The Impact of Offering Price Transparency on Outpatient Spending

Tuesday, June 14, 2016: 1:15 PM
G60 (Huntsman Hall)

Author(s): Sunita Desai; Laura A. Hatfield; Andrew Hicks; Michael E. Chernew; Ateev Mehrotra

Discussant: Neeraj Sood

Price transparency initiatives seek to capitalize on large cost variation across providers by empowering patients to obtain care from lower-cost providers.  Given patients are bearing a larger fraction of costs through increased deductibles, patients may have a financial incentive to engage in price shopping. Numerous price transparency initiatives have emerged recently. Despite this enthusiasm for price transparency, little is known about whether such tools decrease overall spending.

In a quasi-experimental analysis, we study the impact of offering a price transparency tool on individual-level outpatient spending, outpatient out-of-pocket spending, and switching to lower cost providers. Our study setting is introduction of a price transparency tool, the Truven Treatment Cost Calculator, to employees (and their dependents) of two large employers. The tool was introduced on January 1, 2012 by one employer and April 1, 2011 by the second, and significant promotional initiatives were undertaken.

We use Truven Health MarketScan Commercial Claims and Encounters database which comprises de-identified health insurance claims for self-insured employers and health plans. We also use the Truven Treatment Cost Calculator web log file which contains search data from the website. It identifies time and date of search as well as procedures or conditions searched.

Using a propensity score, matched difference-in-differences design, we compare annual patient-level outpatient spending and provider selection among employees who were offered a price transparency tool to individuals who were not offered the price transparency tool. Our intervention population consists of 149,244 employees. The control population comes from markets that are similar to the intervention in health care spending levels and trends.  The controls are selected via exact matching on health plan type (PPO, HDHP/CDHP) and deductible category ($0-500, 501-2500), and propensity score matching incorporates demographic and health characteristics.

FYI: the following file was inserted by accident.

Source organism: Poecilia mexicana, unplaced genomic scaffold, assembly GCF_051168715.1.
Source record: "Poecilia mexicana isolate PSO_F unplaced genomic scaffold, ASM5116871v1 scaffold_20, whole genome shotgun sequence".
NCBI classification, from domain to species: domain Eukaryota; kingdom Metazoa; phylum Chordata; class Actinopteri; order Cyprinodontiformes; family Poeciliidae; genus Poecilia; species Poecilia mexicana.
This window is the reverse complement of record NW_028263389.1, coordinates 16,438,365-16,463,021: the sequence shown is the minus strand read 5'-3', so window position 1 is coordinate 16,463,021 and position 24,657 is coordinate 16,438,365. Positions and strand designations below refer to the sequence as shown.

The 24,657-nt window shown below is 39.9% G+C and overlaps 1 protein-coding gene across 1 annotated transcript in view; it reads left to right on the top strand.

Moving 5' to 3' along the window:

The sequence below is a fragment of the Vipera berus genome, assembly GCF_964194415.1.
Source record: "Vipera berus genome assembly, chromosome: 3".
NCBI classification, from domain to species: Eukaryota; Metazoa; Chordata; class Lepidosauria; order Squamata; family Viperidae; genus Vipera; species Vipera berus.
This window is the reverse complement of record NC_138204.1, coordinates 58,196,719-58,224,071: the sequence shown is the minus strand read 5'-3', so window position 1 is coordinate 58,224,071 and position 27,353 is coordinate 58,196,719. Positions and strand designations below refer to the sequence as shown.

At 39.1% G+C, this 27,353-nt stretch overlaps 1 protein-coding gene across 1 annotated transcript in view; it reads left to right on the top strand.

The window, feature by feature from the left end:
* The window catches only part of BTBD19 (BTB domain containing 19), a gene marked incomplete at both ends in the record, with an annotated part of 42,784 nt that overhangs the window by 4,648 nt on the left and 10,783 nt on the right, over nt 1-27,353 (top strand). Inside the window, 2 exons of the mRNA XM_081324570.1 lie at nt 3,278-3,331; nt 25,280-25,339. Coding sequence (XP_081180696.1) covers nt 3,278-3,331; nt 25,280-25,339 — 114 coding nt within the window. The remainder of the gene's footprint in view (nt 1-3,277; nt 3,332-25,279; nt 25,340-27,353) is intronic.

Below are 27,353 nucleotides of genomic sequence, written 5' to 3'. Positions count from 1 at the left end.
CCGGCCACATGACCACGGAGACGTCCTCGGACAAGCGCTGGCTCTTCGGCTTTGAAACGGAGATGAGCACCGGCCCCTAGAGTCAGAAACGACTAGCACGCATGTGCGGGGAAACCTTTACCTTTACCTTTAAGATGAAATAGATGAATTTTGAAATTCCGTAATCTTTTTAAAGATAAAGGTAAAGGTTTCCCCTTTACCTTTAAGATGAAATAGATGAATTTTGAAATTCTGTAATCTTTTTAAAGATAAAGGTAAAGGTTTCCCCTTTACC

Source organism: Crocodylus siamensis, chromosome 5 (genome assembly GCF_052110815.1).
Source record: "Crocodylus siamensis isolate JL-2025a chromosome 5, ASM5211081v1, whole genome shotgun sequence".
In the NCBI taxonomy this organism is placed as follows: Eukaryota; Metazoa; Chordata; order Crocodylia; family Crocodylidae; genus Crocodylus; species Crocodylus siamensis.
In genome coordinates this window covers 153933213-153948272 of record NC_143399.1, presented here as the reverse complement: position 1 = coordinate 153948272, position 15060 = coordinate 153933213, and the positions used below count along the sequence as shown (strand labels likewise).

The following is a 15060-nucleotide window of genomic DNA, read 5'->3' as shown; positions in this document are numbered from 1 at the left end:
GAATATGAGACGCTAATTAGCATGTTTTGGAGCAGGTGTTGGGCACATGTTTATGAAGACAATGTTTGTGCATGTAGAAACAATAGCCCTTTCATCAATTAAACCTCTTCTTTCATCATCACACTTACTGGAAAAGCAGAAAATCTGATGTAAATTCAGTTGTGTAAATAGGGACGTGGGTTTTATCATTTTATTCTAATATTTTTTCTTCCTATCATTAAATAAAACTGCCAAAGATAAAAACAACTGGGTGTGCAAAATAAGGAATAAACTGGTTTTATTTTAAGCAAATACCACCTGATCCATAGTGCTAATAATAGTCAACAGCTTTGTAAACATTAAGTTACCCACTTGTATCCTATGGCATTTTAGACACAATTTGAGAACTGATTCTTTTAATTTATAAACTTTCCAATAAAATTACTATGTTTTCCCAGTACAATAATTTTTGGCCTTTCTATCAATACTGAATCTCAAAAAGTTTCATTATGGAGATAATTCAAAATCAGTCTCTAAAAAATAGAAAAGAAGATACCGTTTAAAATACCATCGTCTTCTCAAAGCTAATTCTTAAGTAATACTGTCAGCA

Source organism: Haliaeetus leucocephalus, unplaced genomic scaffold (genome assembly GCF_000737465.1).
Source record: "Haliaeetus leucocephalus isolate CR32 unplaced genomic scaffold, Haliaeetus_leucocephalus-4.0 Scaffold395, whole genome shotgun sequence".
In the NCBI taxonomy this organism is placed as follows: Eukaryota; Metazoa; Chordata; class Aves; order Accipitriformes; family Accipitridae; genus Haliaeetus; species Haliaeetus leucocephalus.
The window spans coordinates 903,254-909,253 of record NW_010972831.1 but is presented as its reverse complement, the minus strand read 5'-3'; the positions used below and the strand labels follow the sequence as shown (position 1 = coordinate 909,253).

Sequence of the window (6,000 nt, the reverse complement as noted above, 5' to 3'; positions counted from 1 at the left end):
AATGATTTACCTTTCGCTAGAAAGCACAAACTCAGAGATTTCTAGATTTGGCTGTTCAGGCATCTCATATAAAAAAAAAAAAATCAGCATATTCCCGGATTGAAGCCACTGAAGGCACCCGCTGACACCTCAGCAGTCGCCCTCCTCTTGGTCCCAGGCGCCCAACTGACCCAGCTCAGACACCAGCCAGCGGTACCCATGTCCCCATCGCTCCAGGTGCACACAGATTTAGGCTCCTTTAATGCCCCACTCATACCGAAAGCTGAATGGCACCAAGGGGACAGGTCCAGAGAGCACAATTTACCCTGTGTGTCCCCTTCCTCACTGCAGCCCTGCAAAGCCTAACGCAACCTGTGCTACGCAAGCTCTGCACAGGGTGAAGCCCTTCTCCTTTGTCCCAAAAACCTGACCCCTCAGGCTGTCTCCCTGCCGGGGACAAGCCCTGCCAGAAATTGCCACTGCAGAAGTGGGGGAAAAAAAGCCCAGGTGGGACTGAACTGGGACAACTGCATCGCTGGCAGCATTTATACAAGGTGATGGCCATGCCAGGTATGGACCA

Our outcomes of interest are outpatient spending, outpatient out-of-pocket spending, and substitution to lower-cost providers. Substitution to a lower-cost provider is measured as increased usage of free-standing ambulatory clinics compared to hospital-outpatient departments.

We do not find evidence that offering a price transparency tool leads to reduction in outpatient spending, outpatient out-of-pocket spending, or substitution to lower cost providers. In sub analyses on populations that may be more inclined to use a price transparency tool (high comorbidity and high deductible populations), we also do not find an effect of offering price transparency.

Examining search data suggest several factors may underlie the lack of an effect. First, use rates were low at about 12% in the year after tool introduction. Moreover, even among searchers, most searched services were priced well above most individuals’ deductibles. This highlights that patients may have limited opportunity to realize cost-savings by using a price transparency tool.

Our results suggest that price transparency alone may not be sufficient to reduce health care spending, but should be complemented with additional reforms. For example, alternate benefit structures such as reference-based pricing that expose individuals to the marginal cost of care may provide greater incentive to incorporate price information in their health care decision making.